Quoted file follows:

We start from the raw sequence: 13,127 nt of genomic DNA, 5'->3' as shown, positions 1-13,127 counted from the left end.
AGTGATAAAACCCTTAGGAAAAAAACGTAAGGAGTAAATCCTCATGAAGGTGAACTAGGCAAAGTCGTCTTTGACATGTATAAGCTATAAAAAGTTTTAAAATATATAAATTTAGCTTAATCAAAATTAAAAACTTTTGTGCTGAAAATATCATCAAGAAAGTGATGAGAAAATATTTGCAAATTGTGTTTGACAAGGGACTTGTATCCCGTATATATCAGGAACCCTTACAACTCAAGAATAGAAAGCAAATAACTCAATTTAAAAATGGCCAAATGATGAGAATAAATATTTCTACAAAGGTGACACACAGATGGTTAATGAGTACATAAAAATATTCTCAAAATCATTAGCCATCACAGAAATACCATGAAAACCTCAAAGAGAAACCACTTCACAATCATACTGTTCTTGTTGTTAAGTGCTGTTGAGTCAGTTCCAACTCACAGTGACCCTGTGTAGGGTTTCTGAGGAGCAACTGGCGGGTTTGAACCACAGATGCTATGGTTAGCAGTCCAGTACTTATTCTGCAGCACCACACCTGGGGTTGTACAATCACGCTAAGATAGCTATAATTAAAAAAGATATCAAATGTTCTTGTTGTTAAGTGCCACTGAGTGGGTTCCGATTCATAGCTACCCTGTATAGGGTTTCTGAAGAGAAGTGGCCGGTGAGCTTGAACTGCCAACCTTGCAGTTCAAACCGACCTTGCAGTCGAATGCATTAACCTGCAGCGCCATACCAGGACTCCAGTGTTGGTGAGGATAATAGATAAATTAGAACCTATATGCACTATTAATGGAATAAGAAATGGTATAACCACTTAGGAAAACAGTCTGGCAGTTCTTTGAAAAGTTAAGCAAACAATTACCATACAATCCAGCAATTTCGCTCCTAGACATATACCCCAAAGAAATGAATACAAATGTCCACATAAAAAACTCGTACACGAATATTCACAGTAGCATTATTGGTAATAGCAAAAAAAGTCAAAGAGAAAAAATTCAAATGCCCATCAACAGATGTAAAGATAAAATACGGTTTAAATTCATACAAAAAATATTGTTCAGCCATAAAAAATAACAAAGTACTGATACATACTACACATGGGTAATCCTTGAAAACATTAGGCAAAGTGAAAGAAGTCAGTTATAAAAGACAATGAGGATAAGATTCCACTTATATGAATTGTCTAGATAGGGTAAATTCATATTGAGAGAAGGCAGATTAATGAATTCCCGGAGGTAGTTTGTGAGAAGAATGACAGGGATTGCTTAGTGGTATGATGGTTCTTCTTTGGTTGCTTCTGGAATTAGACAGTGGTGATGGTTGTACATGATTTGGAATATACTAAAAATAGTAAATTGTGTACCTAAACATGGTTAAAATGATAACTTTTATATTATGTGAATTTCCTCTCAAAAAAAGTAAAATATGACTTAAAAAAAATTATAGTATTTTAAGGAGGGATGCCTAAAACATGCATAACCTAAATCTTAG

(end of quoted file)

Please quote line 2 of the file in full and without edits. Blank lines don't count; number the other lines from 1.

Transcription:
AGTGATAAAACCCTTAGGAAAAAAACGTAAGGAGTAAATCCTCATGAAGGTGAACTAGGCAAAGTCGTCTTTGACATGTATAAGCTATAAAAAGTTTTAAAATATATAAATTTAGCTTAATCAAAATTAAAAACTTTTGTGCTGAAAATATCATCAAGAAAGTGATGAGAAAATATTTGCAAATTGTGTTTGACAAGGGACTTGTATCCCGTATATATCAGGAACCCTTACAACTCAAGAATAGAAAGCAAATAACTCAATTTAAAAATGGCCAAATGATGAGAATAAATATTTCTACAAAGGTGACACACAGATGGTTAATGAGTACATAAAAATATTCTCAAAATCATTAGCCATCACAGAAATACCATGAAAACCTCAAAGAGAAACCACTTCACAATCATACTGTTCTTGTTGTTAAGTGCTGTTGAGTCAGTTCCAACTCACAGTGACCCTGTGTAGGGTTTCTGAGGAGCAACTGGCGGGTTTGAACCACAGATGCTATGGTTAGCAGTCCAGTACTTATTCTGCAGCACCACACCTGGGGTTGTACAATCACGCTAAGATAGCTATAATTAAAAAAGATATCAAATGTTCTTGTTGTTAAGTGCCACTGAGTGGGTTCCGATTCATAGCTACCCTGTATAGGGTTTCTGAAGAGAAGTGGCCGGTGAGCTTGAACTGCCAACCTTGCAGTTCAAACCGACCTTGCAGTCGAATGCATTAACCTGCAGCGCCATACCAGGACTCCAGTGTTGGTGAGGATAATAGATAAATTAGAACCTATATGCACTATTAATGGAATAAGAAATGGTATAACCACTTAGGAAAACAGTCTGGCAGTTCTTTGAAAAGTTAAGCAAACAATTACCATACAATCCAGCAATTTCGCTCCTAGACATATACCCCAAAGAAATGAATACAAATGTCCACATAAAAAACTCGTACACGAATATTCACAGTAGCATTATTGGTAATAGCAAAAAAAGTCAAAGAGAAAAAATTCAAATGCCCATCAACAGATGTAAAGATAAAATACGGTTTAAATTCATACAAAAAATATTGTTCAGCCATAAAAAATAACAAAGTACTGATACATACTACACATGGGTAATCCTTGAAAACATTAGGCAAAGTGAAAGAAGTCAGTTATAAAAGACAATGAGGATAAGATTCCACTTATATGAATTGTCTAGATAGGGTAAATTCATATTGAGAGAAGGCAGATTAATGAATTCCCGGAGGTAGTTTGTGAGAAGAATGACAGGGATTGCTTAGTGGTATGATGGTTCTTCTTTGGTTGCTTCTGGAATTAGACAGTGGTGATGGTTGTACATGATTTGGAATATACTAAAAATAGTAAATTGTGTACCTAAACATGGTTAAAATGATAACTTTTATATTATGTGAATTTCCTCTCAAAAAAAGTAAAATATGACTTAAAAAAAATTATAGTATTTTAAGGAGGGATGCCTAAAACATGCATAACCTAAATCTTAG